File No. 763.72/1592

The British Embassy to the Department of State

The British Embassy has the honour to invite the attention of the United States Department of State to reports published in the press as to the arrival in a United States port of a German ship which had on board upwards of 300 prisoners of different nationalities, of both sexes, some of them citizens of the United States.

The State Department of the United States will doubtless have under their consideration the fact that had a cruiser of the British fleet met this German ship and engaged her, these innocent civilians, men, women, and children, including citizens of the United States, would have been in imminent danger of their lives. While the practice above indicated has no doubt some strategical value, it has not as far as this Embassy is informed, been generally resorted to, at least for some centuries.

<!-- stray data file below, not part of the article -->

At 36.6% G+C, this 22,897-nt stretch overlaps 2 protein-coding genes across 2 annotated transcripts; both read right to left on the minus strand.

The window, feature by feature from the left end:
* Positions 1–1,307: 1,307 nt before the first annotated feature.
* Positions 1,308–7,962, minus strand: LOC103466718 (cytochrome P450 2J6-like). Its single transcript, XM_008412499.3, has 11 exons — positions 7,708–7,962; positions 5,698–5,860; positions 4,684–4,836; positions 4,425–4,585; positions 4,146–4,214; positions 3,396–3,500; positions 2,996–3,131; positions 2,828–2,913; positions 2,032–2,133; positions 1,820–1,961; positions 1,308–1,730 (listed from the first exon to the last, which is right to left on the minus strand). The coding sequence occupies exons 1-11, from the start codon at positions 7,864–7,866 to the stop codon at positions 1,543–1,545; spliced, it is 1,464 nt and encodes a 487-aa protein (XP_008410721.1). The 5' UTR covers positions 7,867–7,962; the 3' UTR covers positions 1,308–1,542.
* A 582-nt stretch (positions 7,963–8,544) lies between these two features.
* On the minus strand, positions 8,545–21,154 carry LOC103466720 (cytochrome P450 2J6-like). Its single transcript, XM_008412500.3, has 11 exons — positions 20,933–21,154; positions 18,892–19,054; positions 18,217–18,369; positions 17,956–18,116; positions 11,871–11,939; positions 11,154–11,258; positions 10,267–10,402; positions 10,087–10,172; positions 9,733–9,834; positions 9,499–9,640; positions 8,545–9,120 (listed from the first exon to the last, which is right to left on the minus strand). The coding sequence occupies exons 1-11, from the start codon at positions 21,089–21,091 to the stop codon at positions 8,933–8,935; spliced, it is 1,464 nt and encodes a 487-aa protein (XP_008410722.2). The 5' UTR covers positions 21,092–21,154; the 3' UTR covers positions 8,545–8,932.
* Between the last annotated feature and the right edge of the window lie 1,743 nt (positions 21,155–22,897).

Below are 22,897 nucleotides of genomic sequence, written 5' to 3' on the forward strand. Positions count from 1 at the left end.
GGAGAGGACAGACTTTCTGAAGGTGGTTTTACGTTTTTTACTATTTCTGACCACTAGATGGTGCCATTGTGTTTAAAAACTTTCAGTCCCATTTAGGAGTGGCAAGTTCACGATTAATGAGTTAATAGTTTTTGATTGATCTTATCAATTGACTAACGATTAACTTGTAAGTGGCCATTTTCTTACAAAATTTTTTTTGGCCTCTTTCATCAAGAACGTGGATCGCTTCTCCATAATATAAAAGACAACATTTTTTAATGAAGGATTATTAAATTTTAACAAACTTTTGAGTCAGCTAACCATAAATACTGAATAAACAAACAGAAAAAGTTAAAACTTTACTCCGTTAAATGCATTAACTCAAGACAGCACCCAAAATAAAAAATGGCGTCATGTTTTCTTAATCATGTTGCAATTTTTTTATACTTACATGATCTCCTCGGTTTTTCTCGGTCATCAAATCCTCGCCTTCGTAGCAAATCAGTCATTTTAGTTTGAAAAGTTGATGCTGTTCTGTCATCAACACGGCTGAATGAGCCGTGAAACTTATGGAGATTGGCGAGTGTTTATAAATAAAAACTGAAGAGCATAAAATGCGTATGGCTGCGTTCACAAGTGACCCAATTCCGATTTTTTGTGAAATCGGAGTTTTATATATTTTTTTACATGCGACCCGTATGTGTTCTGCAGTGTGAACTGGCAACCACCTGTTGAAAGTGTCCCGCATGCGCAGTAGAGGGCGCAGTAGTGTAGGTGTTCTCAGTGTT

The British Embassy is of course aware that the United States Government is not called on to take action on grounds of a general humanitarian character not directly affecting American interests.

As, however, the lives of citizens of the United States were in this particular instance immediately concerned, the British Embassy has the honour to request to be informed (should there be no objection thereto) whether the United States Government has called the attention of the competent authority to the consequences which may naturally be expected to follow from the practice of sinking neutral ships and carrying (in this instance for several weeks) their neutral crews on a ship of war in constant danger of attack.

Cecil Spring Rice